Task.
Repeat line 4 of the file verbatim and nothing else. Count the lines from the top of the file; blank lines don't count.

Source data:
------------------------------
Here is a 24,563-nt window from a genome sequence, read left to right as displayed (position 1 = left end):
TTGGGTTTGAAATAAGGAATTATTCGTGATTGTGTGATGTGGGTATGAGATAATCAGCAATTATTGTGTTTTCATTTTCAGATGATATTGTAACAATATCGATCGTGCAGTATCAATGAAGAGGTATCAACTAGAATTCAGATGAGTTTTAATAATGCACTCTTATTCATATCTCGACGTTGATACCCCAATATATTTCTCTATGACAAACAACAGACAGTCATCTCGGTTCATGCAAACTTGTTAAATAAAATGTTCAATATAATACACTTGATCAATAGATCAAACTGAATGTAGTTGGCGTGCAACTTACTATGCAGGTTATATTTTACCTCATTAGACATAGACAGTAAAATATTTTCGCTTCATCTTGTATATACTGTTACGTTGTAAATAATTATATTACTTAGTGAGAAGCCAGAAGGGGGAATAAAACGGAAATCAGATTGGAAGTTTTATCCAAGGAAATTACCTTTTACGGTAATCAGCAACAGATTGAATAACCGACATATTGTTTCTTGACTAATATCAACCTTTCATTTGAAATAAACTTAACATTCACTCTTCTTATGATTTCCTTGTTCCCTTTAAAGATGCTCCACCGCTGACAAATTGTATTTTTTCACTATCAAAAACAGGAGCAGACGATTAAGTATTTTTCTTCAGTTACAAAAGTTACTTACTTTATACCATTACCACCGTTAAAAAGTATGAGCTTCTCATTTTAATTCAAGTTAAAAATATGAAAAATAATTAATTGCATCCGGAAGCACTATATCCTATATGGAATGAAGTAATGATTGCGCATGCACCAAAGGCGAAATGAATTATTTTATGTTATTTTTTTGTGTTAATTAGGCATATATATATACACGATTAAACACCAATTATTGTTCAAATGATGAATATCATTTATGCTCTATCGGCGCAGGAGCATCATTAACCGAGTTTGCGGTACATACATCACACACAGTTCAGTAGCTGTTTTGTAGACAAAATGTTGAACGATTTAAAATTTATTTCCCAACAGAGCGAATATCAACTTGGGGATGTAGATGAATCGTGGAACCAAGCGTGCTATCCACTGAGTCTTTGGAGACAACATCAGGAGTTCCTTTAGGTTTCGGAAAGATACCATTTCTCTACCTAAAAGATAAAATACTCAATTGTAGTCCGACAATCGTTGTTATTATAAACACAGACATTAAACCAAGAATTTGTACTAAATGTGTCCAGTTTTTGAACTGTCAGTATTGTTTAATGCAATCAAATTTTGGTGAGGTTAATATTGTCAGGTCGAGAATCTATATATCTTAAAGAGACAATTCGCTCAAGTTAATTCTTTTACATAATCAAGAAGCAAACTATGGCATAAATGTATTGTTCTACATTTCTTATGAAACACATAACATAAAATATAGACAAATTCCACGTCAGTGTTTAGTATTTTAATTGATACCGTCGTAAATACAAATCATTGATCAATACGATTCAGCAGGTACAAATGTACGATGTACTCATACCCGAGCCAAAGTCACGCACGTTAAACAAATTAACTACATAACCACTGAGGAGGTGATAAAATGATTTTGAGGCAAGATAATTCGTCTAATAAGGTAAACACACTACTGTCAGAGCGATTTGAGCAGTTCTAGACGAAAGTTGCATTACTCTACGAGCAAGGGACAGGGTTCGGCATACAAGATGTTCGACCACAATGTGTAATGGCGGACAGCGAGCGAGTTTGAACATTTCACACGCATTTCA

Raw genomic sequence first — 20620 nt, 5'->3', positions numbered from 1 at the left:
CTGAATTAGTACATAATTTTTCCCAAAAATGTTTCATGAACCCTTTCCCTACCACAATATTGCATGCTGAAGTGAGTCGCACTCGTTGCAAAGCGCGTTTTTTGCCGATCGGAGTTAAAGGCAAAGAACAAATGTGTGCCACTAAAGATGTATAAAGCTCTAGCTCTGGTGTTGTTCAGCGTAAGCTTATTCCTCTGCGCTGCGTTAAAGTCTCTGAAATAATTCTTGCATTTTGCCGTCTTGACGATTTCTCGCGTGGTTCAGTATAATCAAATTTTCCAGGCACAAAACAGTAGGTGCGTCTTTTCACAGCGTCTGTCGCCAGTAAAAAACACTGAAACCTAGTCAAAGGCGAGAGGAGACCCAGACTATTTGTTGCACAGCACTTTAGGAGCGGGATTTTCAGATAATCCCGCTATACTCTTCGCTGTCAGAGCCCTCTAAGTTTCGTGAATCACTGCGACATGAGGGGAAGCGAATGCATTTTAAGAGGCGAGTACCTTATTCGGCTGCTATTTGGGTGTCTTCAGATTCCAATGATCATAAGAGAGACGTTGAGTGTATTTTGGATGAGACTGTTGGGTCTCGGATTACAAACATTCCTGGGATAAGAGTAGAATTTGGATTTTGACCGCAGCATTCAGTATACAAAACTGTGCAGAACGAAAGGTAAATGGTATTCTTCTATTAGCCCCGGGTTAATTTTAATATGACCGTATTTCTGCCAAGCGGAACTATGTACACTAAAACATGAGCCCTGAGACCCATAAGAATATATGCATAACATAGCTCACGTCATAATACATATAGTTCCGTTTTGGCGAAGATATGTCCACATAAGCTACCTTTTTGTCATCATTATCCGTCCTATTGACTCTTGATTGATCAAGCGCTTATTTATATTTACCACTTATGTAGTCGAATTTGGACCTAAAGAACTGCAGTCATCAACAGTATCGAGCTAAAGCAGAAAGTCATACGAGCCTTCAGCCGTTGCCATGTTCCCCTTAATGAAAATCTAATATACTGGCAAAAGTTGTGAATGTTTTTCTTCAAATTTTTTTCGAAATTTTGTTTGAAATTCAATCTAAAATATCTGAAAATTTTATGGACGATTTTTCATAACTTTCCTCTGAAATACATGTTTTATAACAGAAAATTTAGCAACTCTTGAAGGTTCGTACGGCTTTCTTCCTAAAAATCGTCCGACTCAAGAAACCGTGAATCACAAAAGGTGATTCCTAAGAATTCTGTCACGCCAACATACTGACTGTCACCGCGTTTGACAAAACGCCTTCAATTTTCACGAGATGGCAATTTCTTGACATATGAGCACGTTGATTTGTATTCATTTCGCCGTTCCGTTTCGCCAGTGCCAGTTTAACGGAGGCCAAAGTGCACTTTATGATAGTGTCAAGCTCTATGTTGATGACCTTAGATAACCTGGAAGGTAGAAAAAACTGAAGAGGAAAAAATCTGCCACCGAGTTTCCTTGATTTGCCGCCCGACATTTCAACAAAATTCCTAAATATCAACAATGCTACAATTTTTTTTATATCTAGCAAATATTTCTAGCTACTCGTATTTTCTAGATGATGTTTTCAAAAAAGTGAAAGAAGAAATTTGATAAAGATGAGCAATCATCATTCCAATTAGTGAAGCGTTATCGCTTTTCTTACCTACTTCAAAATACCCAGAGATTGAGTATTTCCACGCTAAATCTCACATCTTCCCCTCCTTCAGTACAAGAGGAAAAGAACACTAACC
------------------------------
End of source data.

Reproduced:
CTGAATTAGTACATAATTTTTCCCAAAAATGTTTCATGAACCCTTTCCCTACCACAATATTGCATGCTGAAGTGAGTCGCACTCGTTGCAAAGCGCGTTTTTTGCCGATCGGAGTTAAAGGCAAAGAACAAATGTGTGCCACTAAAGATGTATAAAGCTCTAGCTCTGGTGTTGTTCAGCGTAAGCTTATTCCTCTGCGCTGCGTTAAAGTCTCTGAAATAATTCTTGCATTTTGCCGTCTTGACGATTTCTCGCGTGGTTCAGTATAATCAAATTTTCCAGGCACAAAACAGTAGGTGCGTCTTTTCACAGCGTCTGTCGCCAGTAAAAAACACTGAAACCTAGTCAAAGGCGAGAGGAGACCCAGACTATTTGTTGCACAGCACTTTAGGAGCGGGATTTTCAGATAATCCCGCTATACTCTTCGCTGTCAGAGCCCTCTAAGTTTCGTGAATCACTGCGACATGAGGGGAAGCGAATGCATTTTAAGAGGCGAGTACCTTATTCGGCTGCTATTTGGGTGTCTTCAGATTCCAATGATCATAAGAGAGACGTTGAGTGTATTTTGGATGAGACTGTTGGGTCTCGGATTACAAACATTCCTGGGATAAGAGTAGAATTTGGATTTTGACCGCAGCATTCAGTATACAAAACTGTGCAGAACGAAAGGTAAATGGTATTCTTCTATTAGCCCCGGGTTAATTTTAATATGACCGTATTTCTGCCAAGCGGAACTATGTACACTAAAACATGAGCCCTGAGACCCATAAGAATATATGCATAACATAGCTCACGTCATAATACATATAGTTCCGTTTTGGCGAAGATATGTCCACATAAGCTACCTTTTTGTCATCATTATCCGTCCTATTGACTCTTGATTGATCAAGCGCTTATTTATATTTACCACTTATGTAGTCGAATTTGGACCTAAAGAACTGCAGTCATCAACAGTATCGAGCTAAAGCAGAAAGTCATACGAGCCTTCAGCCGTTGCCATGTTCCCCTTAATGAAAATCTAATATACTGGCAAAAGTTGTGAATGTTTTTCTTCAAATTTTTTTCGAAATTTTGTTTGAAATTCAATCTAAAATATCTGAAAATTTTATGGACGATTTTTCATAACTTTCCTCTGAAATACATGTTTTATAACAGAAAATTTAGCAACTCTTGAAGGTTCGTACGGCTTTCTTCCTAAAAATCGTCCGACTCAAGAAACCGTGAATCACAAAAGGTGATTCCTAAGAATTCTGTCACGCCAACATACTGACTGTCACCGCGTTTGACAAAACGCCTTCAATTTTCACGAGATGGCAATTTCTTGACATATGAGCACGTTGATTTGTATTCATTTCGCCGTTCCGTTTCGCCAGTGCCAGTTTAACGGAGGCCAAAGTGCACTTTATGATAGTGTCAAGCTCTATGTTGATGACCTTAGATAACCTGGAAGGTAGAAAAAACTGAAGAGGAAAAAATCTGCCACCGAGTTTCCTTGATTTGCCGCCCGACATTTCAACAAAATTCCTAAATATCAACAATGCTACAATTTTTTTTATATCTAGCAAATATTTCTAGCTACTCGTATTTTCTAGATGATGTTTTCAAAAAAGTGAAAGAAGAAATTTGATAAAGATGAGCAATCATCATTCCAATTAGTGAAGCGTTATCGCTTTTCTTACCTACTTCAAAATACCCAGAGATTGAGTATTTCCACGCTAAATCTCACATCTTCCCCTCCTTCAGTACAAGAGGAAAAGAACACTAACC